The three-phase AC power outputted from the inverter 220 is applied to each terminal of the three-phase motor 250. The three-phase motor 250 includes a stator and a rotator, wherein the rotator rotates when AC power is applied to each terminal of the three-phase motor 250 connected to coils wound in the stator. The three-phase motor 250 may include a BLDC motor and a synRM motor. On the other hand, the three-phase motor 250 may be the motor 2b used for the compressor included in the air conditioner or the motors 5b and 9b used for driving fans.

The controller 230 calculates a loading based on at least one of room temperature, setup temperature, and inner unit capacity, and sets up a final target frequency for driving the motor based on the calculated amount of load and at least one of current detected by the current detector and temperature detected by the temperature detector 260.

In addition, the controller 230 may output a switching control signal Scc for controlling the converter. The switching control signal Scc is a switching control signal for PWM, and this switching control signal Scc is generated based on a voltage detected at dc terminal, and outputted to the converter 210. If the switching control signal Scc is inputted to the gate terminal of each switching element included in the converter 210, each switching element performs a switching operation. Accordingly, power factor may be controlled, and the three-phase AC power is converted into DC power.

In addition, the controller 230 may output a switching control signal Sic for controlling the inverter. The switching control signal Sic is a switching control signal for PWM, and this switching control signal Sic is generated based on a current flowing through an output terminal of the inverter 220, and outputted to the inverter 220. If the switching control signal Sic is inputted to the gate terminal of each switching element included in the inverter 220, each switching element performs a switching operation. Accordingly, three-phase AC power with a prescribed frequency is outputted.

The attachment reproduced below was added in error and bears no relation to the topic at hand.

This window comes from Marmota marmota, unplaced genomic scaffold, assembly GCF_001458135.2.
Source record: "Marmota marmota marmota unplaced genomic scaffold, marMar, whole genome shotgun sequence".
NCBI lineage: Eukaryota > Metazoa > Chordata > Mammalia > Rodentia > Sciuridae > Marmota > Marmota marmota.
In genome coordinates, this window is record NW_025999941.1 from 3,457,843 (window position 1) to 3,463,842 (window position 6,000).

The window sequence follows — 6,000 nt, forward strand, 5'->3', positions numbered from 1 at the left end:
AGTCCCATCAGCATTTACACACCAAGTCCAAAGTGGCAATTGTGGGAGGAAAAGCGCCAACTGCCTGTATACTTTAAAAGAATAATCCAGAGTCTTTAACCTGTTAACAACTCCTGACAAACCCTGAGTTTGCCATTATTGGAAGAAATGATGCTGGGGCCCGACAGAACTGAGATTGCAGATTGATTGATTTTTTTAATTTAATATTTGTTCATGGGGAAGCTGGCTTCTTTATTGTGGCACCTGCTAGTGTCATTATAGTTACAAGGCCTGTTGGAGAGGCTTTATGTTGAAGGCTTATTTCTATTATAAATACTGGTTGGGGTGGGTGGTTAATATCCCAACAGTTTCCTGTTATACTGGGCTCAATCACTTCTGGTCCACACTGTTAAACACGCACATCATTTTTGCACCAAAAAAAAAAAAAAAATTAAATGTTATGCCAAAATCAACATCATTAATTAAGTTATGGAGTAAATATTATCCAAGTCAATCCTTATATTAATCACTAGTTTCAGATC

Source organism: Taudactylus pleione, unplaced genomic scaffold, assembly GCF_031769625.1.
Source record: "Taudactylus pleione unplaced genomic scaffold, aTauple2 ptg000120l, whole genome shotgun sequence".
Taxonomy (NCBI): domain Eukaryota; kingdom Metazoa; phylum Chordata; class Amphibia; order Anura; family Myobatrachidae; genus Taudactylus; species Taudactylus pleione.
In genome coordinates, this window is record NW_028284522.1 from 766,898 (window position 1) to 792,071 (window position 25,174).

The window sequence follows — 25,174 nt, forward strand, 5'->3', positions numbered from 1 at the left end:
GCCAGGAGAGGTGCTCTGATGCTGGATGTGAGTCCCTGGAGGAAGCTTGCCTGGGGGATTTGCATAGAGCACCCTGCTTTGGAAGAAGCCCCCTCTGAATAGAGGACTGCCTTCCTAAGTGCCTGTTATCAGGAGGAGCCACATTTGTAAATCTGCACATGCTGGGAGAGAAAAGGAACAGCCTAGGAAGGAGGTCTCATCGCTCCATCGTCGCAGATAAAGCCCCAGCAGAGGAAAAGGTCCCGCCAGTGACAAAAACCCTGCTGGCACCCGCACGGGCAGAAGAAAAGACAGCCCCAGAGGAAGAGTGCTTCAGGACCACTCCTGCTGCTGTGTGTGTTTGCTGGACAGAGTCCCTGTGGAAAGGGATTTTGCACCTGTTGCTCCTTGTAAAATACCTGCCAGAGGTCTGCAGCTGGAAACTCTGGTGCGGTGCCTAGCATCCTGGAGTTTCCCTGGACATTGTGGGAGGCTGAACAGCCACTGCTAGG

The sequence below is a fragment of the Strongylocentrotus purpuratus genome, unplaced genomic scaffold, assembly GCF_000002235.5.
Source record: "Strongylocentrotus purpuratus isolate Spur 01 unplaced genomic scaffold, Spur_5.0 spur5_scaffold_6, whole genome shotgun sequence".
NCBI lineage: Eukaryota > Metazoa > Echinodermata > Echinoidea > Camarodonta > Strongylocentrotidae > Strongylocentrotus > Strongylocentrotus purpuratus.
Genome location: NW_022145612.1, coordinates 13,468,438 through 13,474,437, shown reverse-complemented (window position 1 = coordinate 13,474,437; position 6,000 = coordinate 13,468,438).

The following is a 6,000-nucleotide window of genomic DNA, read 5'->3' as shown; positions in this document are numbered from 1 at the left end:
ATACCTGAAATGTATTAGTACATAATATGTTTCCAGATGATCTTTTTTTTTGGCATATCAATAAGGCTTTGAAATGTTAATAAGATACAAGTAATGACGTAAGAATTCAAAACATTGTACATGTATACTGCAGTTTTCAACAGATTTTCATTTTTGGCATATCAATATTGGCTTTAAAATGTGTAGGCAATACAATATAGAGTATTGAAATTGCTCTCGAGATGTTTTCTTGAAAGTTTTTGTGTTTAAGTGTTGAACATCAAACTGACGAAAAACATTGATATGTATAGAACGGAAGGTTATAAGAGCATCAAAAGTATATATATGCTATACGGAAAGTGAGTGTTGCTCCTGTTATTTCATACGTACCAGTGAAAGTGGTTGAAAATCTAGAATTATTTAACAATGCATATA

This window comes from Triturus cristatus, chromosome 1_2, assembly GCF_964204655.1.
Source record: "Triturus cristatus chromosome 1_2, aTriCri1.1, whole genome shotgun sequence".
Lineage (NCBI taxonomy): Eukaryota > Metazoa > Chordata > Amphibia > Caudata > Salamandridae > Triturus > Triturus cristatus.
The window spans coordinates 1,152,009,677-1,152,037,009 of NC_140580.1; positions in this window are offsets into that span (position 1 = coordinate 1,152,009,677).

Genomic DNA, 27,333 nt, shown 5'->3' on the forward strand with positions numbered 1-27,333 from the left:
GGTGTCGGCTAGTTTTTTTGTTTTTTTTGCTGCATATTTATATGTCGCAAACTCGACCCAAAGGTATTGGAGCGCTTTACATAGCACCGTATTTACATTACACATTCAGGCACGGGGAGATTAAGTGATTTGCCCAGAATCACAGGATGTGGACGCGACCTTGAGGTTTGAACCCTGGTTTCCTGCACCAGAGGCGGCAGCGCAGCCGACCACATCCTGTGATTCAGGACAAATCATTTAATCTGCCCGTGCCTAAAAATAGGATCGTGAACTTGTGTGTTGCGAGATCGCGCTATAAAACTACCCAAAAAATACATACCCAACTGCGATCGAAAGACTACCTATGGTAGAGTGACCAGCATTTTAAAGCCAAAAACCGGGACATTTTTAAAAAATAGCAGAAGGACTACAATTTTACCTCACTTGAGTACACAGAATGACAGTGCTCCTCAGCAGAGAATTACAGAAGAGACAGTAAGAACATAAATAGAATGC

An additional description of the controller 230 will be made later with reference to FIGS. 3 to 6.

The current detector detects current flowing in the motor controller. For example, the current detector may be an input current detector A that detects an input current ii supplied from the AC utility power source. The input current detector A may be located between the three-phase AC power source and the reactor 205, and the input current detector A may include a current sensor, a current transformer (CT), and a shunt resistor for current detection.

The current detector may be a dc terminal current detector C that detects a current Idc flowing at the dc terminal. Assuming the dc, terminal is located between a first bus bar and a second bus bar, the dc terminal current detector C may be located at the second bus bar, and the dc terminal current detector C may include a current censor, a current transformer (CT), and a shunt resistor for current detection.

The current detector may be an output current detector E or F that detects an output current io applied to the motor. The output current detector E may be located between the inverter 220 and the motor 250, and the output current detector E may include a current sensor, a current transformer (CT), and a shunt resistor for current detection. The output current detector F may be a current sensor located in the motor 250. The output current detector E may be a shunt resistor one end of which is connected to a common terminal of the three lower switching elements included in the inverter.

At least one of the detected input current ii, the dc terminal current idc, and the output current io is inputted to the controller 230, and the currents ii, idc, and io are used to set up a final target frequency for motor-driving. And, the currents ii, idc, and io may be used to protect the converter 210 or inverter 220 from over-current or low-current.